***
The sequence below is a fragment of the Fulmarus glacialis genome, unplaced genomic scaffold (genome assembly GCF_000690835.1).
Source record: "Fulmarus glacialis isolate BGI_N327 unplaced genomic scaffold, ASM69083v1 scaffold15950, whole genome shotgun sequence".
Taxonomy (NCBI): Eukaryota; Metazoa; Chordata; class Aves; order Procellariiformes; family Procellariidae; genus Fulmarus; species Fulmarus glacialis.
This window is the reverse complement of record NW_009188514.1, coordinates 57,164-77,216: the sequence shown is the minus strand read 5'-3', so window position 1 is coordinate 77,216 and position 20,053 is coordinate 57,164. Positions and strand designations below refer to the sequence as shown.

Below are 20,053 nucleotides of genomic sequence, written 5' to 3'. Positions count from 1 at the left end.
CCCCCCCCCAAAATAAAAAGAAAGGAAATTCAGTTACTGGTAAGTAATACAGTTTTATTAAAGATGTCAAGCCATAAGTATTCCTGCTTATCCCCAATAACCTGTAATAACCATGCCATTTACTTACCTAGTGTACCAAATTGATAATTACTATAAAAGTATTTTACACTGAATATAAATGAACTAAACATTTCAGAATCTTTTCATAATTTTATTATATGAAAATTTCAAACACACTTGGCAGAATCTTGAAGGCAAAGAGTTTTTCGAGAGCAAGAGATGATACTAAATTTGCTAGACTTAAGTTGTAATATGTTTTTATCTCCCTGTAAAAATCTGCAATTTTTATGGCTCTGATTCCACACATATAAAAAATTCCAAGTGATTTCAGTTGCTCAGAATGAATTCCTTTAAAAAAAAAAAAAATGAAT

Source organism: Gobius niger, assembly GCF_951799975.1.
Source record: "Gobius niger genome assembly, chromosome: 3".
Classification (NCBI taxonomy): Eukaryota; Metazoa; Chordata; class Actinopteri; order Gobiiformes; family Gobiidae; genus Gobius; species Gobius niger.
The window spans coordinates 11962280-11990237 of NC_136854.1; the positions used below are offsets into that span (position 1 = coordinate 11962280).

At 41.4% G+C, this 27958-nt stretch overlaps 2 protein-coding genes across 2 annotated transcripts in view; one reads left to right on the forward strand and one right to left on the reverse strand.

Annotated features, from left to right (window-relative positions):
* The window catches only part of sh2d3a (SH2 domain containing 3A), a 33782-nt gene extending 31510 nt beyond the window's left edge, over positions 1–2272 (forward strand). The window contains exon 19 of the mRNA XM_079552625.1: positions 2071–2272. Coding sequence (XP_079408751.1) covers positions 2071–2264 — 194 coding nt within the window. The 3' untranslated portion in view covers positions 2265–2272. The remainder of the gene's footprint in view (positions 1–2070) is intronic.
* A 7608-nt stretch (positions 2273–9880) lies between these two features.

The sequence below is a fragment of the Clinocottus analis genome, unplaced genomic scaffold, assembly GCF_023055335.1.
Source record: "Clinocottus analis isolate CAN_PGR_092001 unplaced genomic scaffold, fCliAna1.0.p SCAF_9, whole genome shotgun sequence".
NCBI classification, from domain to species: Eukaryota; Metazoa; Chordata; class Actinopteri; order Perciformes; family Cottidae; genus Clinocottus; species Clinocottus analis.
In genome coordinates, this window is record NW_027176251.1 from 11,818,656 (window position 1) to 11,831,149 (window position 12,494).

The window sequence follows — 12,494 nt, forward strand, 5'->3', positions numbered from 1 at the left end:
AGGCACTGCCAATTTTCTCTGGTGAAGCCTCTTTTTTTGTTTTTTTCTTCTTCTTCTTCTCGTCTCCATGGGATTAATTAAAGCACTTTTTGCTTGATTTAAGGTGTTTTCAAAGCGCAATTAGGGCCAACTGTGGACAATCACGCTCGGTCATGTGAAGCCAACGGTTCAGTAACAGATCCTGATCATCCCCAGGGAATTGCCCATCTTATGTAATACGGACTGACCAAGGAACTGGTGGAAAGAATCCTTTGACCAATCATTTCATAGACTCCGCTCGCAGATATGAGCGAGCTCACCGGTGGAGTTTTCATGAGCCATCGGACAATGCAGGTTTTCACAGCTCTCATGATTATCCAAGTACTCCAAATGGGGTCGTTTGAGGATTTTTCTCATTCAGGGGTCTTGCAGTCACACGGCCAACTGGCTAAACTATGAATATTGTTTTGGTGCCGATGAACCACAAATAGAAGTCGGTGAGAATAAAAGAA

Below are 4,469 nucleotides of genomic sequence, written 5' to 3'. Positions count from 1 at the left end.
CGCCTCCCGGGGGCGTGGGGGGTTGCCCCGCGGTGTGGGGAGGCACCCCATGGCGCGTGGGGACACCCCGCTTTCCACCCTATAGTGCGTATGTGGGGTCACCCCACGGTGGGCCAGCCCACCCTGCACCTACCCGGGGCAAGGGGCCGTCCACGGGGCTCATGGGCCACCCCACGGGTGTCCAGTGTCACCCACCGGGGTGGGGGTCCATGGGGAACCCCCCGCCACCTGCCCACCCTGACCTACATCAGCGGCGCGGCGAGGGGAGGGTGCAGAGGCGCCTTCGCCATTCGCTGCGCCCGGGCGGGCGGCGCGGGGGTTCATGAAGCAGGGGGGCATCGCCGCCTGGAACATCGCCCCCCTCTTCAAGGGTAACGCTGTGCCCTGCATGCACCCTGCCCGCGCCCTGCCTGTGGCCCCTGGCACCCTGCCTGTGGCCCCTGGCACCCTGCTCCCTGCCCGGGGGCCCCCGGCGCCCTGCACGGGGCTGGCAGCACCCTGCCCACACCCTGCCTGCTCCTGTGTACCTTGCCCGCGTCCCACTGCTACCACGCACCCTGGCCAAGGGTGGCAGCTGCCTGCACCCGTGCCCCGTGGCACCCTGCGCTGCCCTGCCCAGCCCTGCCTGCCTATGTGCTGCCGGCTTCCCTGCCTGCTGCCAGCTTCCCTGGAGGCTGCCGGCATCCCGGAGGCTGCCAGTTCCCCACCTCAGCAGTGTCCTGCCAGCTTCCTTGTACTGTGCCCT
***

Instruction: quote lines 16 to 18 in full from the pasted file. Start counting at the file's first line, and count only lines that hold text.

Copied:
Source record: "Clinocottus analis isolate CAN_PGR_092001 unplaced genomic scaffold, fCliAna1.0.p SCAF_9, whole genome shotgun sequence".
NCBI classification, from domain to species: Eukaryota; Metazoa; Chordata; class Actinopteri; order Perciformes; family Cottidae; genus Clinocottus; species Clinocottus analis.
In genome coordinates, this window is record NW_027176251.1 from 11,818,656 (window position 1) to 11,831,149 (window position 12,494).